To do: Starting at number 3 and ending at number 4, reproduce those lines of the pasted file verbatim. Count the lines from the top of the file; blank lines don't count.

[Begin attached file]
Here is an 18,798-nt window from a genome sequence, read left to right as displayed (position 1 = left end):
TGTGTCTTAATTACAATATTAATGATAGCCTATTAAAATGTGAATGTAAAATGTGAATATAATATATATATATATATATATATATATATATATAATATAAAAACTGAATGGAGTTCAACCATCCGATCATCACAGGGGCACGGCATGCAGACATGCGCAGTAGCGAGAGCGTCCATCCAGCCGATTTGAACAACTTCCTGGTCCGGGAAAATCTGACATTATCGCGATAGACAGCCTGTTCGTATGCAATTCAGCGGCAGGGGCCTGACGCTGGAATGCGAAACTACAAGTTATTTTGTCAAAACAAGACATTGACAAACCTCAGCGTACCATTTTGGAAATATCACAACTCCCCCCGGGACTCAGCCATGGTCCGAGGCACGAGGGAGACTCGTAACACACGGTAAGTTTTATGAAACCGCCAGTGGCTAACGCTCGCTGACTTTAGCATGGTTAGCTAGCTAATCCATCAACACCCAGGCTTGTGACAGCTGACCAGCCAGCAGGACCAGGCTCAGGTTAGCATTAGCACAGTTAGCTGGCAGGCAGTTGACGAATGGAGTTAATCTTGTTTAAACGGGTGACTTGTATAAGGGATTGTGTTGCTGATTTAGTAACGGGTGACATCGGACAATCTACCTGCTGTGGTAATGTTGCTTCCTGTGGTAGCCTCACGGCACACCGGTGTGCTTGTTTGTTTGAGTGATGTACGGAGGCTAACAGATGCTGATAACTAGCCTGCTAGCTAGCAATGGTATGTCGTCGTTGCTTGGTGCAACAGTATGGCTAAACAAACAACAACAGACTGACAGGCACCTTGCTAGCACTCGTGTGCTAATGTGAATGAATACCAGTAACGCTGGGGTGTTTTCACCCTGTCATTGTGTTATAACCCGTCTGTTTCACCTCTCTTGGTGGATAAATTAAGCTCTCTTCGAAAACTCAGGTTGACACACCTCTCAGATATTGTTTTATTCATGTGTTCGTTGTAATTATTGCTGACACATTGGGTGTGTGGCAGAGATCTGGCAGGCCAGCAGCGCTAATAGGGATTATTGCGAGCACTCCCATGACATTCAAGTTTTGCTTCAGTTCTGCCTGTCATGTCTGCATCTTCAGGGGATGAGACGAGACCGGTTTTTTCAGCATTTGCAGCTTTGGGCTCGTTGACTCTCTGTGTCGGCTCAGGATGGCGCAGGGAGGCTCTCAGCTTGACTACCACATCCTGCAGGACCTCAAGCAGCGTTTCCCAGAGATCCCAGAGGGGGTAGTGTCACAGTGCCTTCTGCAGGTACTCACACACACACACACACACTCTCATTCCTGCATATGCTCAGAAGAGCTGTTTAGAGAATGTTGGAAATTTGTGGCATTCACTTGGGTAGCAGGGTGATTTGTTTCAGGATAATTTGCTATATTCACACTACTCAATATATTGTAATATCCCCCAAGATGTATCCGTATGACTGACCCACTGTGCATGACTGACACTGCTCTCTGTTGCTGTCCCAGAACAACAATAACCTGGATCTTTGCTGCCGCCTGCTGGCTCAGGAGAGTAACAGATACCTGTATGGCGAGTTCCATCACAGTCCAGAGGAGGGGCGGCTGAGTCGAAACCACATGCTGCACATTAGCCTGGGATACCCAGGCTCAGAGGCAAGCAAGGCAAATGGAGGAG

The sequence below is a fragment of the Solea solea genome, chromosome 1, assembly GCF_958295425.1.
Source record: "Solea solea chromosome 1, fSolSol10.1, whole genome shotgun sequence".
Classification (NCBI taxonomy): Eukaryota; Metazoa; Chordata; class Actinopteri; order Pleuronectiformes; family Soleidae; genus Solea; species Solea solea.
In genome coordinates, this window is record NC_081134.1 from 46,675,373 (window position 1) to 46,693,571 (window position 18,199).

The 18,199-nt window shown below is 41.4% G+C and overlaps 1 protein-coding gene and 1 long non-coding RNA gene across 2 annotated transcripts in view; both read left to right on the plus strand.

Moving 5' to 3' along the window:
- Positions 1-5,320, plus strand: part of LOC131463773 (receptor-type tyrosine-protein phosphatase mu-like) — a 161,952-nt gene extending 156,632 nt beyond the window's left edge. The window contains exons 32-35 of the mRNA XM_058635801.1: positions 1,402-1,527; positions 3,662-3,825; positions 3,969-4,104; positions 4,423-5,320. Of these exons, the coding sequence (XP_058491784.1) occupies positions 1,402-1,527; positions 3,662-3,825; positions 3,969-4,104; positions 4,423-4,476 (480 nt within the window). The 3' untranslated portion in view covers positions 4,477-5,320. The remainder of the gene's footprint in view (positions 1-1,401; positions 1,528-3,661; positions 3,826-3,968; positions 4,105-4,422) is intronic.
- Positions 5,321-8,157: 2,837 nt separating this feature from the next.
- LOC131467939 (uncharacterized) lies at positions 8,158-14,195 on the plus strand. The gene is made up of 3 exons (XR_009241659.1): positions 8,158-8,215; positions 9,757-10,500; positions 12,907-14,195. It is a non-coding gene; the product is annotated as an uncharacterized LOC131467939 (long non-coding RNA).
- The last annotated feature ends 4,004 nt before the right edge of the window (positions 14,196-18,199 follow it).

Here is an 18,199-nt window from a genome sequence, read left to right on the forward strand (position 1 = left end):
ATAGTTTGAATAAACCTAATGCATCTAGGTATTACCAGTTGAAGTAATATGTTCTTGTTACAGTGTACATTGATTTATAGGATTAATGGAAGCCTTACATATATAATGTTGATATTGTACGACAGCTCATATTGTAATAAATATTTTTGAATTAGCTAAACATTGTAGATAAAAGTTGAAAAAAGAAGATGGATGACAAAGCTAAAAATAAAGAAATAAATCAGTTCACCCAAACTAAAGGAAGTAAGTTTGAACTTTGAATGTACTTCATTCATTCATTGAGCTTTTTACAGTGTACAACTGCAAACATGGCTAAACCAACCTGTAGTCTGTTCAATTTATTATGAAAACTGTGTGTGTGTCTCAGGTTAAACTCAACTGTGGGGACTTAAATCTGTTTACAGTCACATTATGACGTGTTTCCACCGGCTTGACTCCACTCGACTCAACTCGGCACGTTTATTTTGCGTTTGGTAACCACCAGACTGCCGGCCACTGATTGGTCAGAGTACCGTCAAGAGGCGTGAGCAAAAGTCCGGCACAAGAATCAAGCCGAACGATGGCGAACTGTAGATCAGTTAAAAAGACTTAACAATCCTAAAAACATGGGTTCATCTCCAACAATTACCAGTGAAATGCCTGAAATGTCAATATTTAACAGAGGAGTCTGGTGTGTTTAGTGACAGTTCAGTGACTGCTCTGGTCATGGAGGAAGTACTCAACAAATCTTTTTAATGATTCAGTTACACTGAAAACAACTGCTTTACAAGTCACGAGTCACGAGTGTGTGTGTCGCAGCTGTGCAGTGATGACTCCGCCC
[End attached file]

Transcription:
The sequence below is a fragment of the Solea solea genome, chromosome 1, assembly GCF_958295425.1.
Source record: "Solea solea chromosome 1, fSolSol10.1, whole genome shotgun sequence".